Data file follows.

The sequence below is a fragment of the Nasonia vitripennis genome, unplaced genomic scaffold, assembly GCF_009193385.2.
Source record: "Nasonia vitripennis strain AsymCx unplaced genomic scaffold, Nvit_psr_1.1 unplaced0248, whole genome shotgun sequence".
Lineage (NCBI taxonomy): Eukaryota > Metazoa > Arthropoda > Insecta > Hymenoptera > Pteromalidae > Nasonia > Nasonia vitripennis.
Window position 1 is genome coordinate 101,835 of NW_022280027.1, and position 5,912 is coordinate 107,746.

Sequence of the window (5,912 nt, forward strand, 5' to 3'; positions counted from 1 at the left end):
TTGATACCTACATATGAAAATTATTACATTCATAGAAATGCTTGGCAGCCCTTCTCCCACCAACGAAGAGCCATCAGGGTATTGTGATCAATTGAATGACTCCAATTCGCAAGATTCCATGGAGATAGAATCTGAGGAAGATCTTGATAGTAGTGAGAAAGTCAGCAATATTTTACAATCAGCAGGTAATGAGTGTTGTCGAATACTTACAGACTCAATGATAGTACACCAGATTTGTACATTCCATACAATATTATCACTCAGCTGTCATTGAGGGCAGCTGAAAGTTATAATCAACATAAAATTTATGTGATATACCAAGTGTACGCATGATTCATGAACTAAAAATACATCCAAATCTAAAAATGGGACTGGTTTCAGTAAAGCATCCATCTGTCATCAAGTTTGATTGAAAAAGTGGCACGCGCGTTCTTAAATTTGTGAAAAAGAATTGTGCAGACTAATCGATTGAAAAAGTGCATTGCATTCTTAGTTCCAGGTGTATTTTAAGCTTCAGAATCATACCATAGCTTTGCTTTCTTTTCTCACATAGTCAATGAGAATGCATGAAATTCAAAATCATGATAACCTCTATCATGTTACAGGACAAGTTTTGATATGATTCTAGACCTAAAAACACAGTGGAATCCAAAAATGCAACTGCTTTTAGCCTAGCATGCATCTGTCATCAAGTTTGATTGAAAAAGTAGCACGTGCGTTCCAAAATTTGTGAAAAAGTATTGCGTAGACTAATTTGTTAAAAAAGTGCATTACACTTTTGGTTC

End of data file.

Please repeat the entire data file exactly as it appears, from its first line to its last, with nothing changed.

The sequence below is a fragment of the Nasonia vitripennis genome, unplaced genomic scaffold, assembly GCF_009193385.2.
Source record: "Nasonia vitripennis strain AsymCx unplaced genomic scaffold, Nvit_psr_1.1 unplaced0248, whole genome shotgun sequence".
Lineage (NCBI taxonomy): Eukaryota > Metazoa > Arthropoda > Insecta > Hymenoptera > Pteromalidae > Nasonia > Nasonia vitripennis.
Window position 1 is genome coordinate 101,835 of NW_022280027.1, and position 5,912 is coordinate 107,746.

Sequence of the window (5,912 nt, forward strand, 5' to 3'; positions counted from 1 at the left end):
TTGATACCTACATATGAAAATTATTACATTCATAGAAATGCTTGGCAGCCCTTCTCCCACCAACGAAGAGCCATCAGGGTATTGTGATCAATTGAATGACTCCAATTCGCAAGATTCCATGGAGATAGAATCTGAGGAAGATCTTGATAGTAGTGAGAAAGTCAGCAATATTTTACAATCAGCAGGTAATGAGTGTTGTCGAATACTTACAGACTCAATGATAGTACACCAGATTTGTACATTCCATACAATATTATCACTCAGCTGTCATTGAGGGCAGCTGAAAGTTATAATCAACATAAAATTTATGTGATATACCAAGTGTACGCATGATTCATGAACTAAAAATACATCCAAATCTAAAAATGGGACTGGTTTCAGTAAAGCATCCATCTGTCATCAAGTTTGATTGAAAAAGTGGCACGCGCGTTCTTAAATTTGTGAAAAAGAATTGTGCAGACTAATCGATTGAAAAAGTGCATTGCATTCTTAGTTCCAGGTGTATTTTAAGCTTCAGAATCATACCATAGCTTTGCTTTCTTTTCTCACATAGTCAATGAGAATGCATGAAATTCAAAATCATGATAACCTCTATCATGTTACAGGACAAGTTTTGATATGATTCTAGACCTAAAAACACAGTGGAATCCAAAAATGCAACTGCTTTTAGCCTAGCATGCATCTGTCATCAAGTTTGATTGAAAAAGTAGCACGTGCGTTCCAAAATTTGTGAAAAAGTATTGCGTAGACTAATTTGTTAAAAAAGTGCATTACACTTTTGGTTC